One of the main reasons I got into RPGs back in the day was that if you bought one, you were getting a lot of game for your money. That was important when there was only one birthday and one Christmas a year, and not much chance that some relative might pop their clogs in sync with Ultima VI coming out. Years later I no longer need the Grim Reaper’s help to fill my collection, and other genres have done their best to replace scouring maps for objectives with, y’know, game, but there’s still few that can match it in terms of raw Stuff. It takes a lot of content to fill an RPG.
This week then, I’m turning the spotlight on a few small bits and pieces from various games that I think back on fondly. Not entire games. Just a few ideas and moments from them that stuck with me, whether I liked the actual game they were in at all. Add yours in the comments, yadda yadda, you know the drill. Also, I thought I’d try and pick a few things that aren’t brought up that often, hence the lack of, say, Heather Poe from Vampire: Bloodlines or any of The Witcher III’s awesome stuff. Got that? Cool.
Note: you can browse through the list using the arrows alongside the image at the top of the page, or using the left and right arrows on your very own keyboard.
Champions Online: The Nemesis System
Let’s start with a slightly generous one, as like most of Champions, Nemeses weren’t implemented as well as they could have been before the game slipped into its current F2P state of semi-torpor. The concept though, and at least the early bursts of experimentation with it, were a tragically rare attempt to do something genuinely new with the theme park world. City of Heroes brought us civilian chatter that would respond on your past quests. The Nemesis system let you build your own villain, just like you’d built a hero. Most of these quests were canned affairs that just swapped in your personal Joker or whatever, but the part that stuck with me is that every now and again you’d be ambushed in the open world by your nemesis’ goons without it being part of a quest. That I loved that is a little sad, since it does show how little you needed and still need to create a more responsive world than we’re used to. But never mind. It worked as well as it needed to, adding at least the illusion that somewhere out there was a dreaded foe devoted to taking you down. And then you beat them easily and roll another while they sit in jail waiting for a Nemesis update that never happened.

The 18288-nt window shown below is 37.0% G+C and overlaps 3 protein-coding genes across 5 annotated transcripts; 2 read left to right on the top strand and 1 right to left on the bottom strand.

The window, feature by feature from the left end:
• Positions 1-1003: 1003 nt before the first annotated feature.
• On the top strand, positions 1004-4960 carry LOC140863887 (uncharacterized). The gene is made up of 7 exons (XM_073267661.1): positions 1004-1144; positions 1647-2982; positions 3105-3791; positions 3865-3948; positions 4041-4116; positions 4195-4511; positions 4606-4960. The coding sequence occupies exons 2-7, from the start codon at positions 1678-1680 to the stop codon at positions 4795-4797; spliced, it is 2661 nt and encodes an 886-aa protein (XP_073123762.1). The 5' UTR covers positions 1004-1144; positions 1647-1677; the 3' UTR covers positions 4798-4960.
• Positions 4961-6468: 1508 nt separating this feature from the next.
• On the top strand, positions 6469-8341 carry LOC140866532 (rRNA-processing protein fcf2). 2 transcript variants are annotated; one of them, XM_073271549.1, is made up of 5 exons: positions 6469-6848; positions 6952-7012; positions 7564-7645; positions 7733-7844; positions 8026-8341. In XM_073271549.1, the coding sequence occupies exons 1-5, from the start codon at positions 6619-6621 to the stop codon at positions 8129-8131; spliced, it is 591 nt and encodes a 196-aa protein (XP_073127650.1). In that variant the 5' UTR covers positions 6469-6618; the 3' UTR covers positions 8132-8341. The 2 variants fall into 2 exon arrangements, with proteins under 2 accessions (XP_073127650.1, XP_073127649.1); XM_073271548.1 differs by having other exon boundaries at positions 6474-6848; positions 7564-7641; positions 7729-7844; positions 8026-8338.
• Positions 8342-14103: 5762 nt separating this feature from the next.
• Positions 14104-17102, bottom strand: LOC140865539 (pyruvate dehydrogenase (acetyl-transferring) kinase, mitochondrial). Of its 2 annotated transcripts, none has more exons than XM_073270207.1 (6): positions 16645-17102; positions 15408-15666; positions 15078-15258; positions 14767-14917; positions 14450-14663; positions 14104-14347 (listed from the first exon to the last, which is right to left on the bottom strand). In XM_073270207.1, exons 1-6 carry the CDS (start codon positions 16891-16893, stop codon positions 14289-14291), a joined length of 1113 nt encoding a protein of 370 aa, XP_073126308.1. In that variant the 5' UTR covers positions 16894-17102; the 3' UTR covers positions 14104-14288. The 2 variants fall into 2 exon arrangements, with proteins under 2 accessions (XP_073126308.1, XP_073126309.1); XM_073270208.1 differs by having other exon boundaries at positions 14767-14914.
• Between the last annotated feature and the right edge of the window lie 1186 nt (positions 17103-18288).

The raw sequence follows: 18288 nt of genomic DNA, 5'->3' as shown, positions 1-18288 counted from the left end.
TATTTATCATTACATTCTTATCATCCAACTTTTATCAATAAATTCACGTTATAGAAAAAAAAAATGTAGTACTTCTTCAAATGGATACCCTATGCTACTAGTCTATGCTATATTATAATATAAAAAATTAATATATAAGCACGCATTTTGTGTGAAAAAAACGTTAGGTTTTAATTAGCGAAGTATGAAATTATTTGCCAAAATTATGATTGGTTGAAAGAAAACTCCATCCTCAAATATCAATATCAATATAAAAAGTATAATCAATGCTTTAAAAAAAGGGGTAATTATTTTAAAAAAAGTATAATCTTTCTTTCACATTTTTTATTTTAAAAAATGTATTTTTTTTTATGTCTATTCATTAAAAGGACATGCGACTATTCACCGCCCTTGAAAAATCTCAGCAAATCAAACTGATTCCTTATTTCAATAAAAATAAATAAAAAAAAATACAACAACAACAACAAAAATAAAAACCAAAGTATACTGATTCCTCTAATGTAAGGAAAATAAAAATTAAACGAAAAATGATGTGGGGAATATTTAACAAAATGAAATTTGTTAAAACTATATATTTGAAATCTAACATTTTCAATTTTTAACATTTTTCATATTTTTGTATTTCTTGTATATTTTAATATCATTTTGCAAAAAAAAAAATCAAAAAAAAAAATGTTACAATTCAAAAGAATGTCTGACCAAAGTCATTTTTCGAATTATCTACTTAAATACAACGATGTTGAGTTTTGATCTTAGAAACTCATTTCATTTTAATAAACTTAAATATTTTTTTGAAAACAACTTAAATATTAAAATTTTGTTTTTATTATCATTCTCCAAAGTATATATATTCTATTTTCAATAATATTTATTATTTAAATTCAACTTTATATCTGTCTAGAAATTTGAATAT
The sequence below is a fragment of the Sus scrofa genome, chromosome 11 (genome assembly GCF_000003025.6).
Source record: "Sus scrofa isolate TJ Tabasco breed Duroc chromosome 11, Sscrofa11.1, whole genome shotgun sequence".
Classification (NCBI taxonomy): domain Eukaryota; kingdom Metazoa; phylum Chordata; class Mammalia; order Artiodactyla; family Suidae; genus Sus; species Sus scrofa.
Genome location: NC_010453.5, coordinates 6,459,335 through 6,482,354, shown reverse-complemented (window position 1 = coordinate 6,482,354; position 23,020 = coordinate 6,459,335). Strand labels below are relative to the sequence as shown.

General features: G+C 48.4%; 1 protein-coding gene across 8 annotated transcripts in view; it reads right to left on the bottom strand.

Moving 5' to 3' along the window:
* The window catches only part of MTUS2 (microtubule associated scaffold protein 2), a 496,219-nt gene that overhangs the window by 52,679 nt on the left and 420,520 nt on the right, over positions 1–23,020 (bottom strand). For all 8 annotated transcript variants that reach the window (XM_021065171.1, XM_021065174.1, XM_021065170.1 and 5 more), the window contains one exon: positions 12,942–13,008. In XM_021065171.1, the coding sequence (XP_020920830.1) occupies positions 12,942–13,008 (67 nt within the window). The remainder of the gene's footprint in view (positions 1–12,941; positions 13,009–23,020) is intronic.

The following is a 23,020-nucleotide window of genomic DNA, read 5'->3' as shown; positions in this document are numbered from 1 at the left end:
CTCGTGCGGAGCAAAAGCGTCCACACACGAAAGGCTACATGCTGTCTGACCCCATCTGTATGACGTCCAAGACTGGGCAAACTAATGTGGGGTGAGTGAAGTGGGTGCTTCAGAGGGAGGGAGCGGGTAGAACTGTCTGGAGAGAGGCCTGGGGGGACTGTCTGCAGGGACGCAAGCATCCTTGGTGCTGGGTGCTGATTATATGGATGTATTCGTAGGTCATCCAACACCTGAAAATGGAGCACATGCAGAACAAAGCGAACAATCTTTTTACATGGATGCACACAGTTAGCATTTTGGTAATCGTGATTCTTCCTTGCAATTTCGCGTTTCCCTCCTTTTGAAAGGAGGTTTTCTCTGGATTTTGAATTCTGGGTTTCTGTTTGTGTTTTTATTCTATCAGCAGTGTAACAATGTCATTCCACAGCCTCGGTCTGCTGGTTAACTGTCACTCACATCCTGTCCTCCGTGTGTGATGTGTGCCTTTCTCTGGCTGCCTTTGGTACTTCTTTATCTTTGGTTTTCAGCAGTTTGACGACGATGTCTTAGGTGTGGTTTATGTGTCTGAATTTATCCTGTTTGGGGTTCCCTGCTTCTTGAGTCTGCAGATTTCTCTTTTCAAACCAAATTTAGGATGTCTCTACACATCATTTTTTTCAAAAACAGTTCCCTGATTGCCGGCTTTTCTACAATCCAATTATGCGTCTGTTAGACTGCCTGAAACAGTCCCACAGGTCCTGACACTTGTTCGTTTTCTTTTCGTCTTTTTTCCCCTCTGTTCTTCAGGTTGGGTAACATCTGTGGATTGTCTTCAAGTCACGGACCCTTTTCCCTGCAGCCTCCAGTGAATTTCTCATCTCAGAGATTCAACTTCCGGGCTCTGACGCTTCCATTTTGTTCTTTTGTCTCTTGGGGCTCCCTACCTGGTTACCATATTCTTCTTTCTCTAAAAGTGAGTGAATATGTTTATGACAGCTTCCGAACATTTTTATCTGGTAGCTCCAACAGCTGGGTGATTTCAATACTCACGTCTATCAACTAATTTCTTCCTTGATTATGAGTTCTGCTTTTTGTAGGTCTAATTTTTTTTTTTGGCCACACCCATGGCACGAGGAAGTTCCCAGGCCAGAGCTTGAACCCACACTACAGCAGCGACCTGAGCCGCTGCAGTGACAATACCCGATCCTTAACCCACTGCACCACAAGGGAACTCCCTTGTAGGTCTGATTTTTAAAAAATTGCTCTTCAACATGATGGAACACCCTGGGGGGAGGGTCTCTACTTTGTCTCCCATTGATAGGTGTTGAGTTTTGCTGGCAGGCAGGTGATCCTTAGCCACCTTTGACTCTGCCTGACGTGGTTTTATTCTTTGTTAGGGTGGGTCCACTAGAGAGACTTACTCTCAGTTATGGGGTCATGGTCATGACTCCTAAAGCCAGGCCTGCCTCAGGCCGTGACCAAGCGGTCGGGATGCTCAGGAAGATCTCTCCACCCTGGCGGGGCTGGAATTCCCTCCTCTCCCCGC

Lands of Lore II: The Curse
Next, a bit of a controversial one, because I know most people didn’t like it too much. In Lands of Lore 2 you play Luther, son of evil shapeshifting witch Scotia from the first game, who’s been arrested on the grounds that the apple probably doesn’t fall far from the tree. Unfortunately, Luther is cursed to constantly switch between three forms – a giant beast, a rat, and a human, wishing that he had the range of the dude from the long forgotten Shadowcaster instead. People don’t lightly fuck with a guy who can turn into a dragon on a whim. This size-shifting (more scripted than it pretended, incidentally) was a constant pain, but I liked that because it made it all the more satisfying when you, like Luther, finally bring it under control, and for every moment where you turn into a rat just before facing some big dude, there was an unexpected moment of cutting loose as the giant. Wider though, I like mechanics that aren’t afraid to push players a little outside of both their comfort zone and sense of being in charge. Luther’s curse was never annoying enough to really get in the way, but it added the mechanics to let you appreciate his problem rather than just wondering what the hell he was whining about, while still giving you a cool ability that we don’t often get to play with.